The OC Loop

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  • OC Loop

  • What is the OC Loop?

    The Orange County (OC) Loop is a vision for 66 miles of seamless connections and an opportunity for people to bike, walk, and connect to some of California’s most scenic beaches and inland reaches. About 80% of the OC Loop is already in place and is used by thousands of people. Currently, nearly 54 miles use existing off-street trails along the San Gabriel River, Coyote Creek, Santa Ana River, and the Coastal/Beach Trail.

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  • Get to Know the OC Loop

    Multiple agencies throughout Orange County have been working to close gaps along the OC Loop. Efforts include pursuit of regional and statewide grants to prepare design plans, complete environmental review, secure right-of-way, and to bring construction to a reality.

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    Completed Segments

    The following four OC Loop segments have been completed since creation of the OC Loop vision in 2012:

    • Segment C – Completed by the City of Brea in 2018
    • Segment F – Completed by the County of Orange in 2017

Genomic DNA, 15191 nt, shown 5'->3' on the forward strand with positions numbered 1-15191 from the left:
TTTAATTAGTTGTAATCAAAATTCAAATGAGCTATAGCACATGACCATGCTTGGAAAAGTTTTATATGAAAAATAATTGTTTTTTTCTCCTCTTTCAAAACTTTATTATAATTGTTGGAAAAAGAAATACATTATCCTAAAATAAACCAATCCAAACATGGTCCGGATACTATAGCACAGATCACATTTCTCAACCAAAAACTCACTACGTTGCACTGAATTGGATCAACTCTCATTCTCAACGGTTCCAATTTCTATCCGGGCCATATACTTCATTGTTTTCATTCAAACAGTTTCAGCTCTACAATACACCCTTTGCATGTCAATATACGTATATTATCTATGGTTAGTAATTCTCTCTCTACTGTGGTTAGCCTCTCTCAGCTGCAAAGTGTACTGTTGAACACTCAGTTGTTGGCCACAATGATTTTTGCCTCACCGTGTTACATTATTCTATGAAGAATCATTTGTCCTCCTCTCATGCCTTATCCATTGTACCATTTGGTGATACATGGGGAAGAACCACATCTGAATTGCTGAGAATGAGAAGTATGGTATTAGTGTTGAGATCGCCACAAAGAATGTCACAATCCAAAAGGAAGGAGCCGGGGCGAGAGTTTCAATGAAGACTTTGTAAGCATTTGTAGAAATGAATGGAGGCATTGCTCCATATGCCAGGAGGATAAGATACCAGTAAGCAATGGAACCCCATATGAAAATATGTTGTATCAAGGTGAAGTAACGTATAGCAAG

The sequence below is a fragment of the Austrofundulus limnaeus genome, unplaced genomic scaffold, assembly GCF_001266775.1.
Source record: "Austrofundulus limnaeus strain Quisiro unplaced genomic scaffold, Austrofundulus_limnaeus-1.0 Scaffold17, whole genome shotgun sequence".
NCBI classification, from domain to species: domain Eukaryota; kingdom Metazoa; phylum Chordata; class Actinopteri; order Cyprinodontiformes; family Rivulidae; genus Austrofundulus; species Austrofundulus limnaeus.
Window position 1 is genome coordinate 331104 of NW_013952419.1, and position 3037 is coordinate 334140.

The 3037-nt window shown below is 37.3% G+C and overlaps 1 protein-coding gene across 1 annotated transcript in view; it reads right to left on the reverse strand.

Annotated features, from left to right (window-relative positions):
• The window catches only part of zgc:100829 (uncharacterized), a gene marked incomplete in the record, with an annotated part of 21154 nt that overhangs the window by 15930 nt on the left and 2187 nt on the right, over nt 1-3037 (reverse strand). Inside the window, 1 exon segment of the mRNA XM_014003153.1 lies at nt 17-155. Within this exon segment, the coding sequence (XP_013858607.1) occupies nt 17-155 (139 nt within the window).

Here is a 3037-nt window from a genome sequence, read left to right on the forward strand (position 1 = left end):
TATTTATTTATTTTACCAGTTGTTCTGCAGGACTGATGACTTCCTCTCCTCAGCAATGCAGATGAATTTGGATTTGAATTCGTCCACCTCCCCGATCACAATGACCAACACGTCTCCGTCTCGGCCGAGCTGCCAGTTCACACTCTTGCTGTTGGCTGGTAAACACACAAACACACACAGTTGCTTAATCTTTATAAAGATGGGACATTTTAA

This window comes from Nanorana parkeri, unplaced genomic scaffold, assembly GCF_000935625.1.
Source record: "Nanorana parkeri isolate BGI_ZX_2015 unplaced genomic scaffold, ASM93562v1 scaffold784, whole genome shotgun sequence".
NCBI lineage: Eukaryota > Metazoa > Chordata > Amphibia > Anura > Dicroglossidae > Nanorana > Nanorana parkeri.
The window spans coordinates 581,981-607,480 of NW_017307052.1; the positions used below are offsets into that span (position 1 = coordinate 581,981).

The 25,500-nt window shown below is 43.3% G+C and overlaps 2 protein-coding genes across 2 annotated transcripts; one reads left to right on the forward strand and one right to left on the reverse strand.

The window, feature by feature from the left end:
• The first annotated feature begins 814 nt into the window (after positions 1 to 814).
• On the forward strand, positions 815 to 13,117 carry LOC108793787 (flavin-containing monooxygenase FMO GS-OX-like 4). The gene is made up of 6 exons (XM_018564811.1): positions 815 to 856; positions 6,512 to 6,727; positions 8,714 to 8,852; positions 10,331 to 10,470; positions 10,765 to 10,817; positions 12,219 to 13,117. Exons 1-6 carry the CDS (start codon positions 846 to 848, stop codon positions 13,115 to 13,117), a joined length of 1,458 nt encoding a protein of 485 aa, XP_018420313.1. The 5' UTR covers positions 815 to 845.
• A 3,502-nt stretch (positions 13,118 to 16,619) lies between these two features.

• Segment K – Completed by the City of Huntington Beach in 2015
    • Segment R – Completed by the County of Orange in 2014

    Continued Progress

    Work continues to advance the remaining OC Loop segments:

    • Segments A & B - Discussions are underway with Union Pacific Railroad to secure a permanent easement in the Cities of La Habra and Brea. The Cities of La Habra and Brea have completed Environmental Review of Segments A & B and are working on Final Design and securing funding for Right-of-Way Acquisition and Construction. Construction of Segment B will align with the recently completed Tracks at Brea (OC Loop Segment C). Refer to this City of Brea webpage providing information about the Tracks at Brea. See the Segment A & Segment B Fact Sheets prepared in 2015 showing an optimal date for completion in 2022.

    • Segment D – The County of Orange completed Environmental Review of Segments D, F, and H in 2017. The County of Orange has secured funding for Final Design of Segment D and is pursuing funding for Construction. See the Segment D Fact Sheet prepared in 2015 showing an optimal date for completion in 2020.

    • Segment H – The County of Orange completed Environmental Review of Segments D, F, and H in 2017. The County of Orange has secured funding for Final Design and Construction of Segment H. Watch for status updates here. See the Segment H Fact Sheet prepared in 2015 showing an optimal date for completion in 2020. A Go Human community event was hosted in June 2017 to visualize improvements on Fairmont Connector and Esperanza Road. Learn more about the Go Human campaign and event photos on Facebook.

    • Segments O, P, & Q – The County of Orange has secured funding for completed Environmental Review and Final Design for Segments O, P, and Q which will begin in 2018/2019. The County of Orange is pursuing funding for Construction. Watch for status updates here. See the Segment O, Segment P & Segment Q Fact Sheets prepared in 2015 showing an optimal date for completion by 2027. 

    OC Loop Where